Suppose you had a number of small figurines of various shapes and sizes lined up in orderly rank and file in the center of a large tray. If you shake the tray, the figurines will move out of place and become steadily more disordered.
     This is analogous to the process of mutation without natural selection. Entropy obviously increases.
     But suppose that the bottom of the tray possessed depressions into which the various figurines would just fit. If the figurines were placed higgledy-piggledy on the tray with not one figurine within a matching depression, then shaking the tray would allow each figurine to find its own niche and settle down into it.
     Once a figurine found its niche through random motion, it would take a hard shake to throw it out.
     This is analogous to the process of mutation with natural selection. Here entropy increases, for each figurine would have found a position where its center of gravity is lower than it would be in any other nearby position. And lowering the center of gravity is a common method of increasing entropy as, for instance, when a stone rolls downhill.

     The organisms with which we are best acquainted have improved their fit to their environment by an increase in complexity in certain particularly noticeable respects. Consequently, we commonly think of evolution as necessarily proceeding from the simple to the complex.
     This is an illusion. Where a simplifying change improves the fit of organism to its environment, then the direction of evolution is from the complex to the simple. Cave creatures who live in utter darkness usually lose their eyes although allied species living in the open retain theirs.
     The reptiles went to a lot of trouble (so to speak) to develop two pairs of legs strong enough to lift the body clear of the ground. The snakes gave up those legs, slither on abdominal scales, and ate the most successful of the contemporary reptiles.
     Parasites undergo particularly great simplifications. A tapeworm suits itself perfectly to its environment by giving up the digestive system it no longer needs, the locomotory functions it doesn't use. It becomes merely an absorbing surface with a hooked proboscis with which to catch hold of the intestinal lining of its host, and the capacity to produce eggs and eggs and eggs and—
     Such changes are usually called (with more than a faint air of disapproval) "degenerative." That, however, is only our prejudice. Why should we approve of some adjustments and disapprove of others? To the cold and random world of evolution, an adjustment is an adjustment.
     If we sink to the biochemical level, then the human being has lost a great many synthetic abilities possessed by other species and, in particular, by plants and micro-organisms. Our loss of ability to manufacture a variety of vitamins makes us dependent on our diet and, therefore, on the greater synthetic versatility of other creatures. This is as much a "degenerative" change as the tapeworm's abandonment of a stomach it no longer needs, but since we are prejudiced in our own favor, we don't mention it.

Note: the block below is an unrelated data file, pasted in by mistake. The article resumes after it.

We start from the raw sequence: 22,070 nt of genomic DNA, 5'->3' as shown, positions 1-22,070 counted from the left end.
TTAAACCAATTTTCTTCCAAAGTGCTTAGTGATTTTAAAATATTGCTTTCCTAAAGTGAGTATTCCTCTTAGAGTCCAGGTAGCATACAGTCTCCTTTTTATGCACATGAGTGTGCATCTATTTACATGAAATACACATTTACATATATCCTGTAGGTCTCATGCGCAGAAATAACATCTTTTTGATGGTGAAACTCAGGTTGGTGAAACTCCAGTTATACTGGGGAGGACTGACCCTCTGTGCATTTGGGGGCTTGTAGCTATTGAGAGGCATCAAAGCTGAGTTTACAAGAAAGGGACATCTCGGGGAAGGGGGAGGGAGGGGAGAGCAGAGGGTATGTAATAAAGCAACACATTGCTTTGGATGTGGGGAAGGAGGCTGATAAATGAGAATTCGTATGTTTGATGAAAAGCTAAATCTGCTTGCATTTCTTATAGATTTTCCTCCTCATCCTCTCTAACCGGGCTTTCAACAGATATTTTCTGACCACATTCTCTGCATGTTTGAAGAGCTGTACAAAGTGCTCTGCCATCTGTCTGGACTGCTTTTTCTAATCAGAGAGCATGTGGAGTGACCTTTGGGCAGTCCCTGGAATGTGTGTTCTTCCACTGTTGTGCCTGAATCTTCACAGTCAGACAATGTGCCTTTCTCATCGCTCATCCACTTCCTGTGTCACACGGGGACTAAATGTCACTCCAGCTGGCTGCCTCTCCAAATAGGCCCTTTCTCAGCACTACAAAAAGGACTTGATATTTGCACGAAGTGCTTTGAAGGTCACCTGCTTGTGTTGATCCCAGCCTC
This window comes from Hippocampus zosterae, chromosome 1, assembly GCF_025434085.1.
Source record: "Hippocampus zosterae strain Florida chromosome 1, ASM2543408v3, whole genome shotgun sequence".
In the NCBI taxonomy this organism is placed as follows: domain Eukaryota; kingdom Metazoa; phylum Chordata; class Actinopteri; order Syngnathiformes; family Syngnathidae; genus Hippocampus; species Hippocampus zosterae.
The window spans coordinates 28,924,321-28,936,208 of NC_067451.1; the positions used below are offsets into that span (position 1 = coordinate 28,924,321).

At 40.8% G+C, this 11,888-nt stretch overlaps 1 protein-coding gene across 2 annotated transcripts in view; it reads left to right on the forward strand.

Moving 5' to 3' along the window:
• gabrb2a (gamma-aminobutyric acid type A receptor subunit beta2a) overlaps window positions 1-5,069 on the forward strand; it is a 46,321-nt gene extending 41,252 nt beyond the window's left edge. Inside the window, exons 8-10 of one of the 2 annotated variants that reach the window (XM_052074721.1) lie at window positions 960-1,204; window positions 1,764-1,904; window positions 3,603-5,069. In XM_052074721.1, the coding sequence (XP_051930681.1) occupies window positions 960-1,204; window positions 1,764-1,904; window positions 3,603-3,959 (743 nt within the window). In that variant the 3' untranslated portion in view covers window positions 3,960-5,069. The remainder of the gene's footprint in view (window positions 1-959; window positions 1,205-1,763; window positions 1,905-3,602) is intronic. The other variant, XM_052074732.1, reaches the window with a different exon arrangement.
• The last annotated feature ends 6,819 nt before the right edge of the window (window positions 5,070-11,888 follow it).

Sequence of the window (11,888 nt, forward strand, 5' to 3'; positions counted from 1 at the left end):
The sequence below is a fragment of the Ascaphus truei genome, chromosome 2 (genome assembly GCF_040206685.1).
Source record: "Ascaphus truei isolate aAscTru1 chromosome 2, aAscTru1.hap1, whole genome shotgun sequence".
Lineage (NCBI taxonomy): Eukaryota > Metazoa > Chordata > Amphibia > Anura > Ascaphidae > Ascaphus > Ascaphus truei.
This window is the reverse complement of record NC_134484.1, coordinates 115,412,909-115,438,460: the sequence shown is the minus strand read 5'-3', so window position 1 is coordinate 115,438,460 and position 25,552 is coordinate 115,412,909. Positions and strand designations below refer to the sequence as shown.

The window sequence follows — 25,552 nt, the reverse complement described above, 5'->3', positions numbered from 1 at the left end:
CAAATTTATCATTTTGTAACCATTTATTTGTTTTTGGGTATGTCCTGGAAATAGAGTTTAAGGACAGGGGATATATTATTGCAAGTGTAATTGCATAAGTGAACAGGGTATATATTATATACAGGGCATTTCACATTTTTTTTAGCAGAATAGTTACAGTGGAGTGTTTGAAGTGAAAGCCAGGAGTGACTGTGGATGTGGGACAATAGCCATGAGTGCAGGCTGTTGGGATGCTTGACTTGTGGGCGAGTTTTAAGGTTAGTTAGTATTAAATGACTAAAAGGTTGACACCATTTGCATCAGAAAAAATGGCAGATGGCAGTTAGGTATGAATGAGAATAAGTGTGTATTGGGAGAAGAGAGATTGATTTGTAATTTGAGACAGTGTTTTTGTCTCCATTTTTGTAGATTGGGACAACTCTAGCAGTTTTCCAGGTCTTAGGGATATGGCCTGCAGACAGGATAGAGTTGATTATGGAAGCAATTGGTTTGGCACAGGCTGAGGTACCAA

And, of course, no adjustment is final. If the environment changes; if the planetary climate becomes markedly colder, warmer, drier or damper; if a predator improves its efficiency or a new predator comes upon the scene; if a parasitic organism increases in infectivity or virulence; if the food supply dwindles for any reason—then an adjustment that was a satisfactory one before becomes an unsatisfactory one, and the species dies out.
     The better the fit to a particular environment, the smaller the change in environment required to bring about extinction. Long-lived species are therefore those which pick a particularly stable environment or are those that remain somewhat generalized, being fitted well enough to one environment to compete successfully within it, but not so well as to be unable to shift to an allied environment if the first fails them.

     In the case of Darwin's demon (as in that of Maxwell's demon) the question as to the role of human intelligence arises. Here it is not a matter of imitating the demon, but, rather, of stultifying it.
     Many feel that the advance of human technology hampers the working of natural selection. It allows people with bad eyes to get along by means of glasses; diabetics to get along by means of insulin injections; the feeble-minded to get along by means of welfare agencies and so on.
     Some people call this "degenerative mutation pressure" and, as you can see from the very expression used, are concerned about it. Everyone without exception, as far as I know, considers this a danger to humanity, although practically nobody proposes any non-humane solutions.

     And yet is it necessarily a danger to humanity?

     An editor I know is never satisfied with a science fiction plot, however good, until he has stood it on its head and inspected it in that position. This can be frustrating but sometimes it brings about interesting results.